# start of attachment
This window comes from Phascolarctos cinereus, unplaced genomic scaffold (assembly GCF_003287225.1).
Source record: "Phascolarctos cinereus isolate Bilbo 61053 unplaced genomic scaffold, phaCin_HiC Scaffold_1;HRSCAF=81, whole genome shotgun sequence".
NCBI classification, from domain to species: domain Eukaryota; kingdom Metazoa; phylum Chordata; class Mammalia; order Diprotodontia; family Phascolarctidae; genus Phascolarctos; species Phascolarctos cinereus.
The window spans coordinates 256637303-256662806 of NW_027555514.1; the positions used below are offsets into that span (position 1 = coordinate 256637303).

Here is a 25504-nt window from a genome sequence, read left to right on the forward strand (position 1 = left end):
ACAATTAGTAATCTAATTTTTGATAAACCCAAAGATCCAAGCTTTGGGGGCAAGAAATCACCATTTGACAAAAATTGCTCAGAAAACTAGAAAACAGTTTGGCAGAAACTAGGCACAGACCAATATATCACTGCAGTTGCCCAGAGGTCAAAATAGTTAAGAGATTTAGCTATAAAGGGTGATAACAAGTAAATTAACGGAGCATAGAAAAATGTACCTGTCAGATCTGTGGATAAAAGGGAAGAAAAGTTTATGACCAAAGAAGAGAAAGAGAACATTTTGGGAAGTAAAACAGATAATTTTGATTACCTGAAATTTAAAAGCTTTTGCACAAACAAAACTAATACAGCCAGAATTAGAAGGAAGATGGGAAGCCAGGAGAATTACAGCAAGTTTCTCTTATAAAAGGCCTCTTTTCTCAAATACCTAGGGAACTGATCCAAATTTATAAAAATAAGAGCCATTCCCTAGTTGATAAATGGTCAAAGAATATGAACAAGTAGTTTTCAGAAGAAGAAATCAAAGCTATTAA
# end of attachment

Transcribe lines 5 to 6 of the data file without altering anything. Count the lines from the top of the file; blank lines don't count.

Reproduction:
Here is a 25504-nt window from a genome sequence, read left to right on the forward strand (position 1 = left end):
ACAATTAGTAATCTAATTTTTGATAAACCCAAAGATCCAAGCTTTGGGGGCAAGAAATCACCATTTGACAAAAATTGCTCAGAAAACTAGAAAACAGTTTGGCAGAAACTAGGCACAGACCAATATATCACTGCAGTTGCCCAGAGGTCAAAATAGTTAAGAGATTTAGCTATAAAGGGTGATAACAAGTAAATTAACGGAGCATAGAAAAATGTACCTGTCAGATCTGTGGATAAAAGGGAAGAAAAGTTTATGACCAAAGAAGAGAAAGAGAACATTTTGGGAAGTAAAACAGATAATTTTGATTACCTGAAATTTAAAAGCTTTTGCACAAACAAAACTAATACAGCCAGAATTAGAAGGAAGATGGGAAGCCAGGAGAATTACAGCAAGTTTCTCTTATAAAAGGCCTCTTTTCTCAAATACCTAGGGAACTGATCCAAATTTATAAAAATAAGAGCCATTCCCTAGTTGATAAATGGTCAAAGAATATGAACAAGTAGTTTTCAGAAGAAGAAATCAAAGCTATTAA